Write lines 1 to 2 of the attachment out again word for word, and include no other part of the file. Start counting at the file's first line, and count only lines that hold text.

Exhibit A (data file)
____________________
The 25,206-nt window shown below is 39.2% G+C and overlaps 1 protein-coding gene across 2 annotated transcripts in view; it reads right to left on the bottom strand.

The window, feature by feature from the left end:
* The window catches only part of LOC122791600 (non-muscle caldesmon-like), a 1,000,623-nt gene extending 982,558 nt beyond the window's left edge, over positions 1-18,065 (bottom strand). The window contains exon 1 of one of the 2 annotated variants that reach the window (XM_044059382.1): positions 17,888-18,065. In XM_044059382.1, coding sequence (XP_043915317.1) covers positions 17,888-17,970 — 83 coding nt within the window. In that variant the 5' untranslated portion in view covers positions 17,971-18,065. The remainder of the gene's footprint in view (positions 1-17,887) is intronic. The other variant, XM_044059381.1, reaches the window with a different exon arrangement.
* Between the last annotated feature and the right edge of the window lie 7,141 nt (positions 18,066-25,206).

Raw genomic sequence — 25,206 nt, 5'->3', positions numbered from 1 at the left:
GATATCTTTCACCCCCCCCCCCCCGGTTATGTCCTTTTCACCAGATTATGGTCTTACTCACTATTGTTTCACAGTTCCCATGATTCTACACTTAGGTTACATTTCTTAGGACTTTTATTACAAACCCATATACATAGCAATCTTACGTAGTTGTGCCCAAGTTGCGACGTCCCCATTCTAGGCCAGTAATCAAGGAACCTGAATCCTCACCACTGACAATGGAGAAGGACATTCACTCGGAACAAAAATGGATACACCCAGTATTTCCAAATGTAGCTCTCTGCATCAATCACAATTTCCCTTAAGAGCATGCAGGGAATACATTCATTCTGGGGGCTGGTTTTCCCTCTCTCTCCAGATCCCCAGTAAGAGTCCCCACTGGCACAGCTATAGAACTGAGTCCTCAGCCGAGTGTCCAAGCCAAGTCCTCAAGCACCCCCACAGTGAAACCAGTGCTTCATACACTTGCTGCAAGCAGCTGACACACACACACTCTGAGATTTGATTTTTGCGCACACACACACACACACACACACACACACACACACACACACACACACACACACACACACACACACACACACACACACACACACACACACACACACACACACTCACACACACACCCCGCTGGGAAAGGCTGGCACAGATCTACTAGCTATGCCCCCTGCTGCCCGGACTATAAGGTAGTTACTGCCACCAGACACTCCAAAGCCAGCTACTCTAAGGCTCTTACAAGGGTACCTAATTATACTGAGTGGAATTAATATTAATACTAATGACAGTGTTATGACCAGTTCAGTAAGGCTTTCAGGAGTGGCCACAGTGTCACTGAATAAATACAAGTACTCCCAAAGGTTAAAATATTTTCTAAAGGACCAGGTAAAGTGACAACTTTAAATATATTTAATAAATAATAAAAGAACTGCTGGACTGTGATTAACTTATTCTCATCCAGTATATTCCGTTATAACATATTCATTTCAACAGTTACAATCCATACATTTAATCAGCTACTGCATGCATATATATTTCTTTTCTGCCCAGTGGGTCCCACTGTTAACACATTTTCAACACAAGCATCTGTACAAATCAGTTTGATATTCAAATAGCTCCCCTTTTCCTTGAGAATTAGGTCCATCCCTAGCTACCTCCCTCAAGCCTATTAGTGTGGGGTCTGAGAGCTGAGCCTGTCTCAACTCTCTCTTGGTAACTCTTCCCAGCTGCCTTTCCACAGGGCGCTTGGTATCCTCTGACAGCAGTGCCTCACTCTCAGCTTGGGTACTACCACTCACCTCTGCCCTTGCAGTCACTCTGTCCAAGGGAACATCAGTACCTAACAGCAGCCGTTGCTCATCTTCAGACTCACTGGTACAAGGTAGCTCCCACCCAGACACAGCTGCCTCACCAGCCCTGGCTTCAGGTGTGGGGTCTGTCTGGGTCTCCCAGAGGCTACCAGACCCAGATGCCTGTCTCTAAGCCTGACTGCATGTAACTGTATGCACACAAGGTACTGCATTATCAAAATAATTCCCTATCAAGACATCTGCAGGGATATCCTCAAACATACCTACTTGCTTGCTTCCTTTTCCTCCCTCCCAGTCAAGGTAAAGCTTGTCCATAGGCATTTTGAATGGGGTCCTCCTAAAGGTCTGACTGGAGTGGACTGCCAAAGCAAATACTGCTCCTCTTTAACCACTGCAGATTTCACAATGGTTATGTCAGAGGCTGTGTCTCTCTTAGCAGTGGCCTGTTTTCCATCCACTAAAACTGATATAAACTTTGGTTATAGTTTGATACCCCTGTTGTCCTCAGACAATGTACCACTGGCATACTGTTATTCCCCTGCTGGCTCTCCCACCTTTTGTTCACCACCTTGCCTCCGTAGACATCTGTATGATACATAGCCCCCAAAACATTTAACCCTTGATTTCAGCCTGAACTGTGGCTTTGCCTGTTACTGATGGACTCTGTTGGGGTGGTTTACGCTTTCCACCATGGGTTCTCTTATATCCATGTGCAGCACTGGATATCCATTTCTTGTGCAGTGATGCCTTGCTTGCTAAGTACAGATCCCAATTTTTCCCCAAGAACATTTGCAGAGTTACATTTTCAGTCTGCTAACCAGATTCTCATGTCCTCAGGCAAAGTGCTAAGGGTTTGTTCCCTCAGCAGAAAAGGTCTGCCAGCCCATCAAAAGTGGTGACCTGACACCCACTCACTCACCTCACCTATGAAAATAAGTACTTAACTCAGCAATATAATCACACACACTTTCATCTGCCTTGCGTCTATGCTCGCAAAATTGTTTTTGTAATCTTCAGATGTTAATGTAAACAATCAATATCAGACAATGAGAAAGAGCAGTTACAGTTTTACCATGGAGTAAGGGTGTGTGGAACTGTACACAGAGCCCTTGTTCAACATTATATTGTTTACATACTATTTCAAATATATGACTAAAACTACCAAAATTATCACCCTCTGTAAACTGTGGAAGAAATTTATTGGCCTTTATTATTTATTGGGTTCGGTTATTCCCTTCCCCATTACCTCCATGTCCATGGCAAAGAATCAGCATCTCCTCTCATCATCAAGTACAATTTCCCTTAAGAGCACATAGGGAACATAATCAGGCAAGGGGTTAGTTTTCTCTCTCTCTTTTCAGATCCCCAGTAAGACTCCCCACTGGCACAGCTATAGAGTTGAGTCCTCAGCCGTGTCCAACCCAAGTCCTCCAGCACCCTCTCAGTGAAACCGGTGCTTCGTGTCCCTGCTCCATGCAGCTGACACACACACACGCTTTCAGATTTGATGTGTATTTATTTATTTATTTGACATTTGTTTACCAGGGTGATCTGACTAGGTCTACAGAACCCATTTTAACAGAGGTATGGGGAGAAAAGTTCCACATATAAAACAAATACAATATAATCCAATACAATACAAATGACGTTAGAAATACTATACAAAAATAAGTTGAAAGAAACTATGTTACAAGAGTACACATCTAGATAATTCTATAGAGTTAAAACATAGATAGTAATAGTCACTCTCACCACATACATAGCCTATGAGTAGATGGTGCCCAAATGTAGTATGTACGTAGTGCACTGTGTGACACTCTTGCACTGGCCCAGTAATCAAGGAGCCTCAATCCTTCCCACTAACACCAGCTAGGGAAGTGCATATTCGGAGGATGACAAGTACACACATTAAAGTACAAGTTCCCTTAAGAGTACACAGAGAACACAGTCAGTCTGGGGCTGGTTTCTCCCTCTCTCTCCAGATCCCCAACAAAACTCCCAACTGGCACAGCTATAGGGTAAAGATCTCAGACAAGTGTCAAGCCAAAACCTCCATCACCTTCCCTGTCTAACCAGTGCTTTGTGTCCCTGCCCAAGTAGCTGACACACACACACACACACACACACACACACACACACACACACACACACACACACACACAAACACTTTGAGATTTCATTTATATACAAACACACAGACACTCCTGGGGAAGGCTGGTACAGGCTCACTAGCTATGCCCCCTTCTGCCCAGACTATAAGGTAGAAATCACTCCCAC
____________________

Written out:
The 25,206-nt window shown below is 39.2% G+C and overlaps 1 protein-coding gene across 2 annotated transcripts in view; it reads right to left on the bottom strand.

The window, feature by feature from the left end: